How do I Properly Use a 3D Array

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  • So, I have an array with a width of 5, a height of 5, and a depth of 2.

    And, I have a sprite with a width of 70 and a height of 100.

    For testing purposes, the sprite that I am using is intended to be a cube viewed from an orthogonal perspective.

    Next what I do, is best demonstrated if I first start with another image.

    On a triggered event I spawn a sprite using the "for each element" condition of the array.

    The sprite has 3 instance variables, "arrayX", "arrayY", and "arrayZ". I don't know what order the "for each element" conditions uses to loop through the array, but that isn't particularly important. The intention is to essentially have a sprite (only one sprite) linked to each position in the array.

    Each time an object is created, I set it's instance variable e.g. "arrayX" to the current position in each dimension using Array.CurX/Y/Z.

    Once this is done I then use these instance variables to offset the position of the sprite in order to create a grid layout. Importantly though, there is a third dimension, so I offset the Y more depending on the sprite's "arrayZ" value, in this case either 0 or 1 I believe.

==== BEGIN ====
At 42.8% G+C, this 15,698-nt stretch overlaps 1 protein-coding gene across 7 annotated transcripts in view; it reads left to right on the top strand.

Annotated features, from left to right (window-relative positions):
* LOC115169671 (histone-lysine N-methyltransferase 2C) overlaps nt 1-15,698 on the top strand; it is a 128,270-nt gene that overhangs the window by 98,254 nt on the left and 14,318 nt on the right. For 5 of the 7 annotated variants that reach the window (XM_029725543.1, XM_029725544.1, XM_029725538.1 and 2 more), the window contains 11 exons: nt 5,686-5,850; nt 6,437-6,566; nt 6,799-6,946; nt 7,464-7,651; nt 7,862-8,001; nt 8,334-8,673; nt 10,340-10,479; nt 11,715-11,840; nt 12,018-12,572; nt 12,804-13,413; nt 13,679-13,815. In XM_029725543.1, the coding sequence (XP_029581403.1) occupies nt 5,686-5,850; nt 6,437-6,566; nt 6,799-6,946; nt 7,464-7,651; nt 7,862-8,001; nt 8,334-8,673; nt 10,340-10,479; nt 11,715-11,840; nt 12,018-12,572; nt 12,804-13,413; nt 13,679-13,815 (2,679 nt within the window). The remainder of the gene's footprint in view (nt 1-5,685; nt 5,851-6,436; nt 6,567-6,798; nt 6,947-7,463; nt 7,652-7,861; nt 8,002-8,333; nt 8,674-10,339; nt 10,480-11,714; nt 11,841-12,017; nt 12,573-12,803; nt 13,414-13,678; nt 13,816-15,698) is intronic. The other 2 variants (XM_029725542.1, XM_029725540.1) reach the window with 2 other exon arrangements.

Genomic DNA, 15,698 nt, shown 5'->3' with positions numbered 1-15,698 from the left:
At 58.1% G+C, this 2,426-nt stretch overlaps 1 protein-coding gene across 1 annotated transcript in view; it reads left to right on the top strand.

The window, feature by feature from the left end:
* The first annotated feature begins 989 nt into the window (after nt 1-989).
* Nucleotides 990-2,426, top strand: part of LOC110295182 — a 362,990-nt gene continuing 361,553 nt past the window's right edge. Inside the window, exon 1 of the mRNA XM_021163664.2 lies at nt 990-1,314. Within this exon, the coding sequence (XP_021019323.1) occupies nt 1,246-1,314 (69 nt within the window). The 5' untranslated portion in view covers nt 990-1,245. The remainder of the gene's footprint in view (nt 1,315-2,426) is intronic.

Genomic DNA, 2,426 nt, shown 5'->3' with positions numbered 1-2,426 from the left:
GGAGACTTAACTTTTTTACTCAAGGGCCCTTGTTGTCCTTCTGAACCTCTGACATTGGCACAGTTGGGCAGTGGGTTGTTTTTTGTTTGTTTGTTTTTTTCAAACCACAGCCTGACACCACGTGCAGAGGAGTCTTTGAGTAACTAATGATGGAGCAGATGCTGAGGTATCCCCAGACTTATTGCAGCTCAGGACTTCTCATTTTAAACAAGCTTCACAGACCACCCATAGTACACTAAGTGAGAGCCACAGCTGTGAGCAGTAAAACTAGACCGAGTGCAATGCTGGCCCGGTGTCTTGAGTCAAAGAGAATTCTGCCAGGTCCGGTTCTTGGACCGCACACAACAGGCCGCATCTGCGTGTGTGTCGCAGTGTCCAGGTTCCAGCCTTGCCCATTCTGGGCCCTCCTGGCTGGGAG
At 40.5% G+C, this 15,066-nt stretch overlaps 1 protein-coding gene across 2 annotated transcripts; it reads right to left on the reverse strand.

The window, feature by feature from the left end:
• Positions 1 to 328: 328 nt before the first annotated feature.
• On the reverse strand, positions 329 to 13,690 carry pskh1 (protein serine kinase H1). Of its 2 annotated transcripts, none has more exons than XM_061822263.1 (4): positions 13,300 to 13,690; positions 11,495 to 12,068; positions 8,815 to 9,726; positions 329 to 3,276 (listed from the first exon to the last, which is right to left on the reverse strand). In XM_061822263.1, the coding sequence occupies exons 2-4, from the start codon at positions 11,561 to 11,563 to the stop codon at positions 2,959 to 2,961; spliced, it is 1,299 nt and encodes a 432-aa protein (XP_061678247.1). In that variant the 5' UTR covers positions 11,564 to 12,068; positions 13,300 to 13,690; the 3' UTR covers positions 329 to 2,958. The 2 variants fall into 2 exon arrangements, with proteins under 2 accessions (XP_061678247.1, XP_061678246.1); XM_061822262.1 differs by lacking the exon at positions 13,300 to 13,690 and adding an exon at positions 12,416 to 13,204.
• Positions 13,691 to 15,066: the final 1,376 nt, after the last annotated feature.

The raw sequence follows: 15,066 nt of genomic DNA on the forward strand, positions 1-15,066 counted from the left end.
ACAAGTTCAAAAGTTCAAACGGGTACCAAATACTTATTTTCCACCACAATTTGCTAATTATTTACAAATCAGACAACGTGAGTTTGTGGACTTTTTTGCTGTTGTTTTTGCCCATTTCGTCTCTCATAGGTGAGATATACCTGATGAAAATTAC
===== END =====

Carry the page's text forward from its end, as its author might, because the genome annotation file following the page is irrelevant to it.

On layout start, I get this

    Which, so far, is good and is exactly what I expected.

    Next, I have a function that I thought would be rather simple. When the function "sortz" is called, a "for each" loop is run, ordered by the sprite's "arrayZ" variable, the sprite is moved to the top of the layer. This should first run through all the sprites with an "arrayZ" value of 0, move them to the top of the layer, then move onto the sprites with an "arrayZ" value of 1 and move them to the top.

    Since no sprite with the same "arrayZ" value should share the same X and Y position on the array, it should create the effect of a stack of blocks.

    What I get is this

    What I expected to get is this

    I'm not really sure where to go from here. I had thought that if I had a sprite corresponding to each position in the array that the rest would be simple. I've been through the manual section regarding arrays and checked the forums for details on using 3D arrays.

    Also, using a "for each" loop, I've counted and there are 25 sprites with an "arrayZ" value of 0 and 25 with a value of 1. So I have the correct number of sprites in each layer.

    Note: I add "128" to each sprite's X and Y so that the group will be moved down and away from the top left corner of the viewport. This allows me to see all the sprites. The results are the same with or without this so I don't believe it is related to my problem.

    If necessary I can clarify further and even upload an example capx, but perhaps the solutions is something simple that I am overlooking.

  • Imagine you have a house, this is your array. In your house there are rooms where you could store things. Rooms are in this case your X -Axis. Of course you could throw all your clothes on the floor of your room, but some of us decide to sort them. Thats why you need a wandrobe in your room. This is your Y-Axis. Now some kind of people (expecially women) are still not happy with just throwing all their clothes in the wandrobe. That's why they use drawers to seperate the underwear from the socks and so on. The drawers represent the Z-Axis.